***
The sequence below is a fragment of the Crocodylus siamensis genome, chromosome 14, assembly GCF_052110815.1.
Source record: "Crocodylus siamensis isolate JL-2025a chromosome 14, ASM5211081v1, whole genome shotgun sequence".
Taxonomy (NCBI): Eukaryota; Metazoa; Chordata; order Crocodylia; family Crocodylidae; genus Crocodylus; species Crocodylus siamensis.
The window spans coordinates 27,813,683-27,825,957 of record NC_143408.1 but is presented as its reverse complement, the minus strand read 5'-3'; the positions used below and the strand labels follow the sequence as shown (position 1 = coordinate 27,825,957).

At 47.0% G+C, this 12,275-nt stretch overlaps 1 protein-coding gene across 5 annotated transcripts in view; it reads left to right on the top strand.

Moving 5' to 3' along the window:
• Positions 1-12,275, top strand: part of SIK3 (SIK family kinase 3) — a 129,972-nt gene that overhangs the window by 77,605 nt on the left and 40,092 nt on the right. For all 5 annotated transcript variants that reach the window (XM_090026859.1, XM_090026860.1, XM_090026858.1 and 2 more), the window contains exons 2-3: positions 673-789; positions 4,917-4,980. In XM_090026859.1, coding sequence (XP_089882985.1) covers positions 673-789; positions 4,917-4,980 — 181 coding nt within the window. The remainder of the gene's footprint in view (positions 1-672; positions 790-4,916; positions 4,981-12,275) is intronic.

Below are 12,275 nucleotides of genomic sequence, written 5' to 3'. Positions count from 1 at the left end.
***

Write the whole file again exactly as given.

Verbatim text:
The sequence below is a fragment of the Crocodylus siamensis genome, chromosome 14, assembly GCF_052110815.1.
Source record: "Crocodylus siamensis isolate JL-2025a chromosome 14, ASM5211081v1, whole genome shotgun sequence".
Taxonomy (NCBI): Eukaryota; Metazoa; Chordata; order Crocodylia; family Crocodylidae; genus Crocodylus; species Crocodylus siamensis.
The window spans coordinates 27,813,683-27,825,957 of record NC_143408.1 but is presented as its reverse complement, the minus strand read 5'-3'; the positions used below and the strand labels follow the sequence as shown (position 1 = coordinate 27,825,957).

At 47.0% G+C, this 12,275-nt stretch overlaps 1 protein-coding gene across 5 annotated transcripts in view; it reads left to right on the top strand.

Moving 5' to 3' along the window:
• Positions 1-12,275, top strand: part of SIK3 (SIK family kinase 3) — a 129,972-nt gene that overhangs the window by 77,605 nt on the left and 40,092 nt on the right. For all 5 annotated transcript variants that reach the window (XM_090026859.1, XM_090026860.1, XM_090026858.1 and 2 more), the window contains exons 2-3: positions 673-789; positions 4,917-4,980. In XM_090026859.1, coding sequence (XP_089882985.1) covers positions 673-789; positions 4,917-4,980 — 181 coding nt within the window. The remainder of the gene's footprint in view (positions 1-672; positions 790-4,916; positions 4,981-12,275) is intronic.

Below are 12,275 nucleotides of genomic sequence, written 5' to 3'. Positions count from 1 at the left end.